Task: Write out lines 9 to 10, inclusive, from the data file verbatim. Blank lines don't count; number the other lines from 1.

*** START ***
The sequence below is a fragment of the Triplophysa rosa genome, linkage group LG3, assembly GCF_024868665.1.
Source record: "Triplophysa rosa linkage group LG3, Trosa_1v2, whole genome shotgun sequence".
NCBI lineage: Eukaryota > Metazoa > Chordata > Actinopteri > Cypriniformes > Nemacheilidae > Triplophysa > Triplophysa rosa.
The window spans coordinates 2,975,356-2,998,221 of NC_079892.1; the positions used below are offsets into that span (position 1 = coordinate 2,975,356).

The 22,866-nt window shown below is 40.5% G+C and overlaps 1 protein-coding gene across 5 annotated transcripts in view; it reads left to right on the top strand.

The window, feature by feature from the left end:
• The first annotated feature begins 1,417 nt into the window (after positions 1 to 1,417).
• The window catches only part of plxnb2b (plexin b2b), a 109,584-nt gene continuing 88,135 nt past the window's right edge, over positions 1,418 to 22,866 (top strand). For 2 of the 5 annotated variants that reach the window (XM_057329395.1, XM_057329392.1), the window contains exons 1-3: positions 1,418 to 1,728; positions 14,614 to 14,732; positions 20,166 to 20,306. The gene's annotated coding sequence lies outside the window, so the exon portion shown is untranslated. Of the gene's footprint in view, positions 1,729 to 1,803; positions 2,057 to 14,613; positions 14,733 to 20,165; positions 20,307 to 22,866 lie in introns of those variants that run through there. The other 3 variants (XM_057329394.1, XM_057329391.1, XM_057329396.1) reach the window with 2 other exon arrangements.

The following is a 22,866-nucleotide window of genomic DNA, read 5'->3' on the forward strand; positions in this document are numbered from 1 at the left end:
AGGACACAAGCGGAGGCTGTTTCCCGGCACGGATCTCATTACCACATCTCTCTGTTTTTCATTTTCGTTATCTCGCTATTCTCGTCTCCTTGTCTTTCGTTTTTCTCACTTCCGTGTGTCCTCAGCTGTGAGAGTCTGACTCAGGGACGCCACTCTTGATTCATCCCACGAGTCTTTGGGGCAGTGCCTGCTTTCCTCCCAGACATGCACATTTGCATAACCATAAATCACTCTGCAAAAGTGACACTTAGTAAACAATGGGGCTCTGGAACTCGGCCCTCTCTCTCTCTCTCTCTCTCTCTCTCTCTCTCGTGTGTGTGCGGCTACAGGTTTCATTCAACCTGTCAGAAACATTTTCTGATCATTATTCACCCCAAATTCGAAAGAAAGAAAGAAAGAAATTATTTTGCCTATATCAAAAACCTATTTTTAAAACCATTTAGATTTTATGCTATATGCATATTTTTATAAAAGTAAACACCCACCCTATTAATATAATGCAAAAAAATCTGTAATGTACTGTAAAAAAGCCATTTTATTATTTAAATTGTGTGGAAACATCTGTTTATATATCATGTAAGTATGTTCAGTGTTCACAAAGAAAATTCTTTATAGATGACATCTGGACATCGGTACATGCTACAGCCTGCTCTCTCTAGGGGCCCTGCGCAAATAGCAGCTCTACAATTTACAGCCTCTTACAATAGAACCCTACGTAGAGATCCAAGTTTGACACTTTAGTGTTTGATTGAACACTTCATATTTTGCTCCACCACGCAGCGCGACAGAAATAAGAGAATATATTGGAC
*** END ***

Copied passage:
The following is a 22,866-nucleotide window of genomic DNA, read 5'->3' on the forward strand; positions in this document are numbered from 1 at the left end:
AGGACACAAGCGGAGGCTGTTTCCCGGCACGGATCTCATTACCACATCTCTCTGTTTTTCATTTTCGTTATCTCGCTATTCTCGTCTCCTTGTCTTTCGTTTTTCTCACTTCCGTGTGTCCTCAGCTGTGAGAGTCTGACTCAGGGACGCCACTCTTGATTCATCCCACGAGTCTTTGGGGCAGTGCCTGCTTTCCTCCCAGACATGCACATTTGCATAACCATAAATCACTCTGCAAAAGTGACACTTAGTAAACAATGGGGCTCTGGAACTCGGCCCTCTCTCTCTCTCTCTCTCTCTCTCTCTCTCTCGTGTGTGTGCGGCTACAGGTTTCATTCAACCTGTCAGAAACATTTTCTGATCATTATTCACCCCAAATTCGAAAGAAAGAAAGAAAGAAATTATTTTGCCTATATCAAAAACCTATTTTTAAAACCATTTAGATTTTATGCTATATGCATATTTTTATAAAAGTAAACACCCACCCTATTAATATAATGCAAAAAAATCTGTAATGTACTGTAAAAAAGCCATTTTATTATTTAAATTGTGTGGAAACATCTGTTTATATATCATGTAAGTATGTTCAGTGTTCACAAAGAAAATTCTTTATAGATGACATCTGGACATCGGTACATGCTACAGCCTGCTCTCTCTAGGGGCCCTGCGCAAATAGCAGCTCTACAATTTACAGCCTCTTACAATAGAACCCTACGTAGAGATCCAAGTTTGACACTTTAGTGTTTGATTGAACACTTCATATTTTGCTCCACCACGCAGCGCGACAGAAATAAGAGAATATATTGGAC